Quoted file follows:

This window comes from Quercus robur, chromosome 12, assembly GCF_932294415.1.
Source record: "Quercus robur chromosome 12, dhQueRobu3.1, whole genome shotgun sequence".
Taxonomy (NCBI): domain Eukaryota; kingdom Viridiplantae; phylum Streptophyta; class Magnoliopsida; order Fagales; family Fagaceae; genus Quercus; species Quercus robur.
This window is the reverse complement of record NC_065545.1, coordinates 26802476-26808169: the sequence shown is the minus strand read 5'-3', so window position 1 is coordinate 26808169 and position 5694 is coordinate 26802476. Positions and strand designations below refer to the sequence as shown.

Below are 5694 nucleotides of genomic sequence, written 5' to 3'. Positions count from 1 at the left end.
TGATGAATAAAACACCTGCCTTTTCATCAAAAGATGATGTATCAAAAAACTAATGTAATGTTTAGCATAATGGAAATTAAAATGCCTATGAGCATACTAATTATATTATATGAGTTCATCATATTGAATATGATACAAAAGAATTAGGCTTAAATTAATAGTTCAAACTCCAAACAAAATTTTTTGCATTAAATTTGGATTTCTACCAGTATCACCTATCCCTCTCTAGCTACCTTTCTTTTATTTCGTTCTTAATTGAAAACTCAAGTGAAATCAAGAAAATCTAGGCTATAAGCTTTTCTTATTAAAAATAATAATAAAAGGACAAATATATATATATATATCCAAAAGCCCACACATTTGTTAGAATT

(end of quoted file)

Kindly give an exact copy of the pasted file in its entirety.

This window comes from Quercus robur, chromosome 12, assembly GCF_932294415.1.
Source record: "Quercus robur chromosome 12, dhQueRobu3.1, whole genome shotgun sequence".
Taxonomy (NCBI): domain Eukaryota; kingdom Viridiplantae; phylum Streptophyta; class Magnoliopsida; order Fagales; family Fagaceae; genus Quercus; species Quercus robur.
This window is the reverse complement of record NC_065545.1, coordinates 26802476-26808169: the sequence shown is the minus strand read 5'-3', so window position 1 is coordinate 26808169 and position 5694 is coordinate 26802476. Positions and strand designations below refer to the sequence as shown.

Below are 5694 nucleotides of genomic sequence, written 5' to 3'. Positions count from 1 at the left end.
TGATGAATAAAACACCTGCCTTTTCATCAAAAGATGATGTATCAAAAAACTAATGTAATGTTTAGCATAATGGAAATTAAAATGCCTATGAGCATACTAATTATATTATATGAGTTCATCATATTGAATATGATACAAAAGAATTAGGCTTAAATTAATAGTTCAAACTCCAAACAAAATTTTTTGCATTAAATTTGGATTTCTACCAGTATCACCTATCCCTCTCTAGCTACCTTTCTTTTATTTCGTTCTTAATTGAAAACTCAAGTGAAATCAAGAAAATCTAGGCTATAAGCTTTTCTTATTAAAAATAATAATAAAAGGACAAATATATATATATATATCCAAAAGCCCACACATTTGTTAGAATT